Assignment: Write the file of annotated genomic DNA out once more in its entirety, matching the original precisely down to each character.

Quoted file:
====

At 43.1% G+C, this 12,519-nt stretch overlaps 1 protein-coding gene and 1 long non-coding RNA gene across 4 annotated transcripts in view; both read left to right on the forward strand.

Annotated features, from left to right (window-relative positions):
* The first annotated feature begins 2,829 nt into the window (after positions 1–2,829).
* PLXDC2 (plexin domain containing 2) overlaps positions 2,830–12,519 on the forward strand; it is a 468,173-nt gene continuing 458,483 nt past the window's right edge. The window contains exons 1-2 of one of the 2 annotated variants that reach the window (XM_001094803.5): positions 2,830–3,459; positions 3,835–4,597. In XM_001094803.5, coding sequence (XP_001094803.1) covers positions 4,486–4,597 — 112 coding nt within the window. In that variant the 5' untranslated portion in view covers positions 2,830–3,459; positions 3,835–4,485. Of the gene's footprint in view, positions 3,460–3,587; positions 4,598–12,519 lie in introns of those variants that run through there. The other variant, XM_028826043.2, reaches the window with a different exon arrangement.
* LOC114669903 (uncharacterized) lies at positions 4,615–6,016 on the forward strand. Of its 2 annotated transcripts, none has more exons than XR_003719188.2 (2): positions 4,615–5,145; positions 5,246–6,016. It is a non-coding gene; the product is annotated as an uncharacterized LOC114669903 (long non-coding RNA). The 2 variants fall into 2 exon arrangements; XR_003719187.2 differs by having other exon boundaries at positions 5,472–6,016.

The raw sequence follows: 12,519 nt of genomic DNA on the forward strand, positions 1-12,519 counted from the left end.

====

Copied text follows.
At 43.1% G+C, this 12,519-nt stretch overlaps 1 protein-coding gene and 1 long non-coding RNA gene across 4 annotated transcripts in view; both read left to right on the forward strand.

Annotated features, from left to right (window-relative positions):
* The first annotated feature begins 2,829 nt into the window (after positions 1–2,829).
* PLXDC2 (plexin domain containing 2) overlaps positions 2,830–12,519 on the forward strand; it is a 468,173-nt gene continuing 458,483 nt past the window's right edge. The window contains exons 1-2 of one of the 2 annotated variants that reach the window (XM_001094803.5): positions 2,830–3,459; positions 3,835–4,597. In XM_001094803.5, coding sequence (XP_001094803.1) covers positions 4,486–4,597 — 112 coding nt within the window. In that variant the 5' untranslated portion in view covers positions 2,830–3,459; positions 3,835–4,485. Of the gene's footprint in view, positions 3,460–3,587; positions 4,598–12,519 lie in introns of those variants that run through there. The other variant, XM_028826043.2, reaches the window with a different exon arrangement.
* LOC114669903 (uncharacterized) lies at positions 4,615–6,016 on the forward strand. Of its 2 annotated transcripts, none has more exons than XR_003719188.2 (2): positions 4,615–5,145; positions 5,246–6,016. It is a non-coding gene; the product is annotated as an uncharacterized LOC114669903 (long non-coding RNA). The 2 variants fall into 2 exon arrangements; XR_003719187.2 differs by having other exon boundaries at positions 5,472–6,016.

The raw sequence follows: 12,519 nt of genomic DNA on the forward strand, positions 1-12,519 counted from the left end.